Photo ID at polls complicates voting


art by Elena Franck

Abdul-Rahman Abdul-Kafi

art by Elena Franck
art by Elena Franck
Fifteen dollars, the average cost of a government issued photo identification, may not seem like a lot of money, but for the majority of Americans, it adds up to a lot of their monthly paycheck. The median paycheck for working age Americans is $2820 per month, not including rent, food, utilities, transportation and other expenses.
It may seem reasonable to say that even then, they can surely afford to save $15 over the course of a few months, but $15 is not the only cost. In order to get a photo ID, Americans would need to spend money to drive or pay a public bus to go to the ID station and they would need to get their birth certificates and social security numbers, ranging from $10 to $30 depending on the state.
Poll taxes emerged after the end of the Civil War in order to make it difficult for African-Americans to vote. Along with poll taxes, states who wished to make it hard for minorities to vote implemented unfair literacy tests and the grandfather clause, which only allows people to vote if their grandfather could.
Now, a total of 34 states have passed voter identification laws, which require voters to present identification before voting. In strict states, if individuals don’t have ID, they can cast a provisional ballot, but if they don’t return within a short period of time with valid identification, the provisional ballot is never counted. Some states also require photo ID, and for strict states the same rules of the provisional ballots apply. In some states, poll workers may be able to vouch for voters if they know them.
Back in the day, poll taxes charged people $1 to vote, which is almost equal to $19 today. Those newly invented photo ID laws charged people the cost of the ID, time away from their job and the cost of the birth certificates or other documents necessary for the ID.
There is no difference between photo ID laws and the laws passed after the Civil War, which are seen as unconstitutional today.
In recent years, lawmakers in more than 30 states implemented photo ID laws. These laws are supposedly meant to limit the amount of voter fraud cases, but in reality, they seem to only limit the voice of the minorities in America because the majority of the minority vote for liberals and because specifically Republican lawmakers wish to make it easier for their representatives to get elected into office.
Voting is a right given to every single American citizen and rather than making it harder to vote, the representatives should make it easier.
In a five-year investigation, the Department of Justice during George W. Bush’s presidency found that only 86 convictions of voter fraud occurred out of tens of millions of votes cast. That percentage is too small even to matter.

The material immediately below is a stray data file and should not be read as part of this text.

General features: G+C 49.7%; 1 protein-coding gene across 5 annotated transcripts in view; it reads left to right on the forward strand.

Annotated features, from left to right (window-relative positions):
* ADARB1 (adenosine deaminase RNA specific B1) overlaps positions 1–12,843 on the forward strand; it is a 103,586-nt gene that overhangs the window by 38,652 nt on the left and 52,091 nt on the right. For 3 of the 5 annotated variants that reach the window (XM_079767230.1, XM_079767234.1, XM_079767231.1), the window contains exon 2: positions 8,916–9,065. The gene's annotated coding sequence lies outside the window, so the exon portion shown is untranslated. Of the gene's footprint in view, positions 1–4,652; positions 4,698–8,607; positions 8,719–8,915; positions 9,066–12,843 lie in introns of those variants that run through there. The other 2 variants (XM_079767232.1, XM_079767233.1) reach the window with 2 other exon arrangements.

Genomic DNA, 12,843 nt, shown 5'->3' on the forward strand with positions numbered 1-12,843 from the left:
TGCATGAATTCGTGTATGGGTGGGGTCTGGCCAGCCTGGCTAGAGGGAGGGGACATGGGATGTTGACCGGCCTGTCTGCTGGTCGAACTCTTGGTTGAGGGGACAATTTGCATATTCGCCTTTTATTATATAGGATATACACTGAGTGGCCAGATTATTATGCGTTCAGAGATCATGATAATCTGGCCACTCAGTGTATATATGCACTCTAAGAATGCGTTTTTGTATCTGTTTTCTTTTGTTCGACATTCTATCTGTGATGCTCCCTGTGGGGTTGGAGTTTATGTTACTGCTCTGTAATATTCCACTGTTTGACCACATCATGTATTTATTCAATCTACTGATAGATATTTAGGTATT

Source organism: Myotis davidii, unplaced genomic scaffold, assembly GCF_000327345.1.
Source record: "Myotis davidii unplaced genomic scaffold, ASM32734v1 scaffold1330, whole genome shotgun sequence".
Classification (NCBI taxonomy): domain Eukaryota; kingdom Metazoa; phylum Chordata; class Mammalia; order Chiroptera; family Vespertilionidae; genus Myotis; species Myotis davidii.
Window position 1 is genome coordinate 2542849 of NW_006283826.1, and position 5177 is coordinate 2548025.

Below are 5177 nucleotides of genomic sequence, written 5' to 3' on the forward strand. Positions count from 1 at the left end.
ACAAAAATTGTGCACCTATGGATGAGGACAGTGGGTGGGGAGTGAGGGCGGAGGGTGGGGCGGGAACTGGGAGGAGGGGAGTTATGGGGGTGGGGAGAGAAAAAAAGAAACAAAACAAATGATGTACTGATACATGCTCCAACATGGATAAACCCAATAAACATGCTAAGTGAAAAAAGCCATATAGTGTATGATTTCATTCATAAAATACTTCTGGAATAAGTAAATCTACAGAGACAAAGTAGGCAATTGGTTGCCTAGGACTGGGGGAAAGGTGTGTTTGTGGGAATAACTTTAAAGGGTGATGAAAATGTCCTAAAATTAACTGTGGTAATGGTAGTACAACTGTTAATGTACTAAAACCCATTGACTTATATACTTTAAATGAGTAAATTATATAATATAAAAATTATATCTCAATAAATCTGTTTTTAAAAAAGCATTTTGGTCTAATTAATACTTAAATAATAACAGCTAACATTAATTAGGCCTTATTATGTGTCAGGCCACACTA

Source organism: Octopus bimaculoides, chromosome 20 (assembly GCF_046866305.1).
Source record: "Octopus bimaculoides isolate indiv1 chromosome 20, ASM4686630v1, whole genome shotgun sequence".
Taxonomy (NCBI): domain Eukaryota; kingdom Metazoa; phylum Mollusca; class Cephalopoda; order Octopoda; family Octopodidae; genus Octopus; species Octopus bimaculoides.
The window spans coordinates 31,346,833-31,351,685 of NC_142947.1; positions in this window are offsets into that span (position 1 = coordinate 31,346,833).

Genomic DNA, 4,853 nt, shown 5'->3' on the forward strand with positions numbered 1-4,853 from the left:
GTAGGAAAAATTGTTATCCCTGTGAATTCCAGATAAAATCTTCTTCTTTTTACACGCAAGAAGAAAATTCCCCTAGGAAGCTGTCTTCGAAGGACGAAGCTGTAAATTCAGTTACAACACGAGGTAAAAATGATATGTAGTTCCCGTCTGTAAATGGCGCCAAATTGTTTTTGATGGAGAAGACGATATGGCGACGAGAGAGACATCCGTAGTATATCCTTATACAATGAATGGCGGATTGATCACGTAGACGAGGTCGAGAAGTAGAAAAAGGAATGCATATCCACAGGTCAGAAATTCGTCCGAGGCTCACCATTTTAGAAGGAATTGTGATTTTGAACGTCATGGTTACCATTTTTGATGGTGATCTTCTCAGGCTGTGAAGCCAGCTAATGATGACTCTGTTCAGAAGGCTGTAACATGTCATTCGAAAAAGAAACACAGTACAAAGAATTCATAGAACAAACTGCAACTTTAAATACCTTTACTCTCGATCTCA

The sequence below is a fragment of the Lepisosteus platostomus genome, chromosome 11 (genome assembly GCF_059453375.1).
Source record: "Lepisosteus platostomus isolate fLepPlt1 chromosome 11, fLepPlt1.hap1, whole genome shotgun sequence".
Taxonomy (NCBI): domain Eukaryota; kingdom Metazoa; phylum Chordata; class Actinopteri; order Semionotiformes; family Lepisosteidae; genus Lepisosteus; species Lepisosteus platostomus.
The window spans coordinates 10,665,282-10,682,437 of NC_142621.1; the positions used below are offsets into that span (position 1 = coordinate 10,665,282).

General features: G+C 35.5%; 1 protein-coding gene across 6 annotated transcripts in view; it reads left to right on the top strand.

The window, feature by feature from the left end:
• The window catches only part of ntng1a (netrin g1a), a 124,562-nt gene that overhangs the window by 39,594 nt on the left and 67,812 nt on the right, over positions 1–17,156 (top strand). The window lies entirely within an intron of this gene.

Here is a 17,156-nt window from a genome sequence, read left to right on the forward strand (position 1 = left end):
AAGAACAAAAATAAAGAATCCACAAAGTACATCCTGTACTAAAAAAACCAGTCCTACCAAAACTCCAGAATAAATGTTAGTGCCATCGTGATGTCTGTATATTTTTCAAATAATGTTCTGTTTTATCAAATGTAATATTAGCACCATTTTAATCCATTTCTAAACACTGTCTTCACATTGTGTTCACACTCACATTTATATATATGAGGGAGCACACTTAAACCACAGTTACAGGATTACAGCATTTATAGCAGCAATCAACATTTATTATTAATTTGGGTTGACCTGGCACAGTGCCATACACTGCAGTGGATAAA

What these voter ID laws actually do, according to the Brennan Center for Justice at New York University and many other organizations, is unfairly affect African-Americans, senior citizens, the disabled, young voters and the working poor. More than six million citizens above the age of 65, or 18 percent of the total population, do not have a current government issued photo ID. Among African-American voting age citizens, a quarter do not have an ID, compared with only 8 percent of the same-aged whites. Of the working poor, at least 15 percent who earn under $35,000 per year do not have an ID.
If each of those 30 states fully implemented their photo ID laws, it would cost more than $828 million from the American taxpayers over the first four years. This money would be used to issue free IDs, voter education and many other minor details, like updating voting websites and hiring and training people to inspect the IDs on Election Day.
Almost one billion dollars of Americans’ money will go to a law that makes it harder for Americans to vote.
To avoid lawsuits, part of the $828 million would include free government issued photo IDs. The one thing the law does not make free are documents to get an ID.
Rather than focusing on a supposed voter fraud, which is almost non-existent, Americans should focus on more important issues like immigration reform, income inequality, social mobility, the deficit, gun control and money in politics, among many others.
It should be in the interest of every American to make it easier to vote. The system in place is good, but two thirds of Americans still don’t vote. This number of people stifle their own power by deciding not to vote.
As a simple solution, states should make voting available in multiple forms, like through the mail, online and at voting stations so that no American has an excuse not to vote. It would be amazing to see 300 million citizens vote in a presidential election. When that happens, Americans can happily say we are a country of the people, by the people and for the people.
By Abdul-Rahman Abdul-Kafi